After registering the kids for ski school, we left them in the care of the competent ski instructors (as we lurked in the shadows). They spent the entire day spoiling the kids with snack breaks and pizza for lunch. By mid-day, our four kids were all working with a single instructor that gave them lots of personal attention. By mid afternoon, the entire Richardson Tribe papooses were loading-up on the lift and skiing down the big hill. They seemed like naturals rarely falling at all. We expected them to be exhausted and sore after so much ski time, but we practically had to drag them away (especially Lainey - see group picture as we were leaving).

For lunch and occasional warm-up breaks, Rebecca and I visited the lodge. This two-story structure is very much utilitarian with a cafeteria-like food service area, a bar, and lots of tables and seating. The place was packed though, and finding a seat was a challenge. In general, the ski area is quite different from some of the ski resorts Rebecca and I have visited out west. It's a ski area, not a resort. We have to keep reminding ourselves not to compare. After all, flying west, renting a van, and finding affordable housing with four kids in Colorado would probably require a second mortgage. Yup, Cataloochee will do, and do quite nicely thank you.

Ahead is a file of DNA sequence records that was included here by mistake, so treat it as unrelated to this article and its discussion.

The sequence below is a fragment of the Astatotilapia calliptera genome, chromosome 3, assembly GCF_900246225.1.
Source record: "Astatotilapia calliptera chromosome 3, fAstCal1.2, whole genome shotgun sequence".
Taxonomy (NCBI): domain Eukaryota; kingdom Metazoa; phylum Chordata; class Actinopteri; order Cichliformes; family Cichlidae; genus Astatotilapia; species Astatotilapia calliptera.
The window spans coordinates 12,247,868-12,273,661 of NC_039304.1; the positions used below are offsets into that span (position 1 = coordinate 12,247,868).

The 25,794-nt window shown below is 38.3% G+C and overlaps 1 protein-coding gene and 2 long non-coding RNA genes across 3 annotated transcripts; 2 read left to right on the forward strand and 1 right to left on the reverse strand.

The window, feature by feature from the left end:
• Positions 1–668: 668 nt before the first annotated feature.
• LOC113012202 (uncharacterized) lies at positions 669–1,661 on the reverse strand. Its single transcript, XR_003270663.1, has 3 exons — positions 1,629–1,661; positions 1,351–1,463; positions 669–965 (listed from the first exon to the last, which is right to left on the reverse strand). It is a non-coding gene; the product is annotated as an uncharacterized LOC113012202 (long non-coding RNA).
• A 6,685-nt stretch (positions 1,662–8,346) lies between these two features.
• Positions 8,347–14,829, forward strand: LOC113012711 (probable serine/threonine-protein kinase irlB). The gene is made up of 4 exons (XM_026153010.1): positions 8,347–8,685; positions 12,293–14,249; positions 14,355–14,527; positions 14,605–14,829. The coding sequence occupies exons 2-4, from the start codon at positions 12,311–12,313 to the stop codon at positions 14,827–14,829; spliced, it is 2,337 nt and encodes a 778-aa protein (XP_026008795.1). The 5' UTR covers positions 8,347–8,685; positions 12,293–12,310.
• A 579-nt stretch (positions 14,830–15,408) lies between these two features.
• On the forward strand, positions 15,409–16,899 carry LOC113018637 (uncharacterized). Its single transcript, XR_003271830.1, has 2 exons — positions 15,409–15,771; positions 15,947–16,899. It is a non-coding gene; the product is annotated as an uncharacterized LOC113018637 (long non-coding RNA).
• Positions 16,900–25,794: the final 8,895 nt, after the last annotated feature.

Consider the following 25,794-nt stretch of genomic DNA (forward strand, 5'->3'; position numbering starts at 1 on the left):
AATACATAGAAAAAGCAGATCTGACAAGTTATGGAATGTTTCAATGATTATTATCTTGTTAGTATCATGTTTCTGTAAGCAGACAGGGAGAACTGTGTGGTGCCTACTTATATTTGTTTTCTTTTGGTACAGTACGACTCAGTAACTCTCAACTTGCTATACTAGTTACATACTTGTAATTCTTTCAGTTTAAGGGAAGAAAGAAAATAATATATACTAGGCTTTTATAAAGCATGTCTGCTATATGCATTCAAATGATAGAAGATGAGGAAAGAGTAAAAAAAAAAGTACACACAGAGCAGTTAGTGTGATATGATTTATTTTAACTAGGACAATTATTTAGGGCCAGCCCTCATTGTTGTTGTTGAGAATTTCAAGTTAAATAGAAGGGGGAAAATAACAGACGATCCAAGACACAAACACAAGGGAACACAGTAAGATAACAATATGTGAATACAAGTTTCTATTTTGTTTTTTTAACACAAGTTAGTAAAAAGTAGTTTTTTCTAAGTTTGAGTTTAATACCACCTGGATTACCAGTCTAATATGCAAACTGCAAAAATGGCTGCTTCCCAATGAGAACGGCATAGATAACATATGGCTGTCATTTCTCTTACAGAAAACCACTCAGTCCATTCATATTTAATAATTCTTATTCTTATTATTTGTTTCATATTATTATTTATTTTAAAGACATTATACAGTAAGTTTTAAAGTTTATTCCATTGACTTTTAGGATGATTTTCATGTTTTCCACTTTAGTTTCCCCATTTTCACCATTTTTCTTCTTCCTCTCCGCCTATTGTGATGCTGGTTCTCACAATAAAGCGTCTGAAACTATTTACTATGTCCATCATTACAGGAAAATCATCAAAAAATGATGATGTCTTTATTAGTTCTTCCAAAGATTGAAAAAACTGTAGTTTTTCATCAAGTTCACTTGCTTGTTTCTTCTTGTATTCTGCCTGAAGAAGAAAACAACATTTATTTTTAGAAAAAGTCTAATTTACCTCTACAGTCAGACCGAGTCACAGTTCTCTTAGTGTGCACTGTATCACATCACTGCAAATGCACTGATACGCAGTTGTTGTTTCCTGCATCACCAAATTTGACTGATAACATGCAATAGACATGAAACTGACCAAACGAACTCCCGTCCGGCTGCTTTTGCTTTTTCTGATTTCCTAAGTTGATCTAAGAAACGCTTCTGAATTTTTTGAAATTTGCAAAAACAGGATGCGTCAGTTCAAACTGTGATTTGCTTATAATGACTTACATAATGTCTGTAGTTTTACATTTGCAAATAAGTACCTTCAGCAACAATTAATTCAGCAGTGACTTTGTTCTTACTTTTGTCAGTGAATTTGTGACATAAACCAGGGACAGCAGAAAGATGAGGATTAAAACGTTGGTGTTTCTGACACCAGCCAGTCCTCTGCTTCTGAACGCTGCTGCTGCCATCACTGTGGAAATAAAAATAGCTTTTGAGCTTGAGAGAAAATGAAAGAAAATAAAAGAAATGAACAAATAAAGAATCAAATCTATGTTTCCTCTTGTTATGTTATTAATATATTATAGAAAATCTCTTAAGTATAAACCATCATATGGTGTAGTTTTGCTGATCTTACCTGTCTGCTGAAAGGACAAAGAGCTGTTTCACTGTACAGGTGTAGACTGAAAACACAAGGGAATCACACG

For a complete write-up and dozens of pictures click here.


Thursday, January 5, 2012

Biltmore Estate - Asheville, North Carolina

Unimaginable Beauty and Luxury